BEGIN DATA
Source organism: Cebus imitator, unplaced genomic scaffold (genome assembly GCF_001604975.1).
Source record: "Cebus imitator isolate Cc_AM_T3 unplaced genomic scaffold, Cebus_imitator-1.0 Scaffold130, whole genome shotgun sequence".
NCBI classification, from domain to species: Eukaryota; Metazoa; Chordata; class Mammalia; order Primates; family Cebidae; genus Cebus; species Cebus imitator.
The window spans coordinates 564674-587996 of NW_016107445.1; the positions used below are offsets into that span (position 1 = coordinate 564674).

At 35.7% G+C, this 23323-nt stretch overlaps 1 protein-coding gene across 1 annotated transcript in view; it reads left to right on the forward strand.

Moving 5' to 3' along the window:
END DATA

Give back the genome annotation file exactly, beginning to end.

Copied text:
Source organism: Cebus imitator, unplaced genomic scaffold (genome assembly GCF_001604975.1).
Source record: "Cebus imitator isolate Cc_AM_T3 unplaced genomic scaffold, Cebus_imitator-1.0 Scaffold130, whole genome shotgun sequence".
NCBI classification, from domain to species: Eukaryota; Metazoa; Chordata; class Mammalia; order Primates; family Cebidae; genus Cebus; species Cebus imitator.
The window spans coordinates 564674-587996 of NW_016107445.1; the positions used below are offsets into that span (position 1 = coordinate 564674).

At 35.7% G+C, this 23323-nt stretch overlaps 1 protein-coding gene across 1 annotated transcript in view; it reads left to right on the forward strand.

Moving 5' to 3' along the window: